All for the want of a life without a permanent headache.

Is there a point when the incessant screaming stops? Please tell me that there is, and that it’s soon!

In the meantime, share your tales of woe and tips of wonder with me…please!

snow days.

What do you think of snow? Personally, I am not sure. I never have been really.

I love it the first day it falls – the day that you can get out and have a snowball fight, go sledging, make snow angels or just snuggle up inside with a hot chocolate and watch it fall magically to the ground.

But the day after? When the stark reality hits and you have to actually leave the house and DO STUFF?

Then I start to absolutely hate the stuff!

We had our first snowfall of the year this week, and I can’t honestly remember the last time I saw so much of the stuff. It was ankle deep here in Lichfield, and I don’t even think Ruby remembers seeing it like that before. I however, remember vividly trying to shove her pram through the fields to get to a baby group when on maternity leave (yes, I was one of those idiots!), so perhaps it’s around 4 years since we last had so much?

School was closed.

And we had to do the thing that everyone loves, but dreads on days like this – work from home!

Yep, both of us, and two children. In the house. Together. All day.

It was interesting.

Not least because Mr O scarpered upstairs at the very first opportunity and spent most of the day on conference calls…Henry dragging up memories of that bloke on the TV whose kids barged in on his television interview when he escaped my clutches as I used the loo and made his way upstairs to declare to Daddy that the “Christmas tree lights are on!” Thankfully that particular conference call was with just one person who totally understood!

The people that heard me shouting about yet another spilled drink probably weren’t so perky about it…oops!

Though I loath to admit it, our children spent pretty much the entire day watching the TV. Something that they never, ever get to do – so much against brain rot are we (usually!).

However, when you’re a working parent, you don’t have an endless supply of holiday days, you don’t have alternative childcare on-hand (aka Grandparents!) and you can’t afford to take the day unpaid – what else are you supposed to do?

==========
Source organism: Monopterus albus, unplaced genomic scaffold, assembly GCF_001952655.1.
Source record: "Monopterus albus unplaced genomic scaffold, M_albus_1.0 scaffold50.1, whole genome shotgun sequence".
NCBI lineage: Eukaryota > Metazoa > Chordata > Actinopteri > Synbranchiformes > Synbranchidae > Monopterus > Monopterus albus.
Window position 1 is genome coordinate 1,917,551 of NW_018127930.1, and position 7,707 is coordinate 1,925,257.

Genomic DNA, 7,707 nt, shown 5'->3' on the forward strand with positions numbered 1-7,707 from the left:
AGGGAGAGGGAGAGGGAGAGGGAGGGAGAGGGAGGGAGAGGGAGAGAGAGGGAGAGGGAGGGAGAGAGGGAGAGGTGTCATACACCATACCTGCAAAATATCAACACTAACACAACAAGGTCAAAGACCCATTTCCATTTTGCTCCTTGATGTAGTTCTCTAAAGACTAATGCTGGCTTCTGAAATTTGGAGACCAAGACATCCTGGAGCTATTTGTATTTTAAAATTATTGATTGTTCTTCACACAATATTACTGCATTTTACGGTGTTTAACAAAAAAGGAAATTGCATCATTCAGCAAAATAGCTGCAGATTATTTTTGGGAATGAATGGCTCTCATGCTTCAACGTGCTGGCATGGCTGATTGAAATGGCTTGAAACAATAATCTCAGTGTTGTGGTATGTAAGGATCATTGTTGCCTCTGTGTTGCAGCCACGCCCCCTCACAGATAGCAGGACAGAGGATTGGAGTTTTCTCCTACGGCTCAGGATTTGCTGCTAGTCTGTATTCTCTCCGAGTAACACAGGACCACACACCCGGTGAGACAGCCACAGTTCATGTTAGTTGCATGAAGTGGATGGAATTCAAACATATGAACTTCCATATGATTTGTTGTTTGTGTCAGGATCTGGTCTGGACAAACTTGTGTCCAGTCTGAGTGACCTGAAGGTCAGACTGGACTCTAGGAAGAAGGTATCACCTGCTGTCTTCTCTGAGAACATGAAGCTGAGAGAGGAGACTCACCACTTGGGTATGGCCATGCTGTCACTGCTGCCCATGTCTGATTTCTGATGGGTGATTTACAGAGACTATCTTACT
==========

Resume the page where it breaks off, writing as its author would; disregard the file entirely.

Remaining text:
There was no way either of us could get into work, and so we were incredibly lucky that we have such understanding workplaces. Not everyone is so lucky.

The anxiety, stress and worry that a day like this puts onto a working parent who doesn’t have the “luxury” of flexible working is palpable. And it shouldn’t be like that. Just because we’re parents doesn’t mean that we stop caring about work – far from it for most people. It makes us even more determined. Makes us want to achieve great things to provide for our children and to prove that we’re so much more than just a parent (although why we feel we have to do that is a different story completely!).

And that’s why I think we should all be supporting Mother Pukka’s #flexappeal campaign, speaking to employers about and requesting flexible working – for all actually, not just parents! To make sure that everyone can comfortably avoid perilous journeys into work on a UK snow day! And not feel bad about having to look after their children and still being able to work!

And then I think maybe, just maybe, even with all the nightmares that it brings, snow isn’t such a bad thing after all?

It got us out into the fresh (bl**dy freezing!) air, spending time together as a family. It was fun and something completely new for both our little ones…

…And snow angels are the most fun thing in the world (when you’re five and you don’t care about getting freezing cold and wet through)!

**Disclaimer – these images were taken on the Sunday before the ‘Working from Home’ Monday. We did work. All day. And didn’t spend the day playing in the snow with the kids! I promise!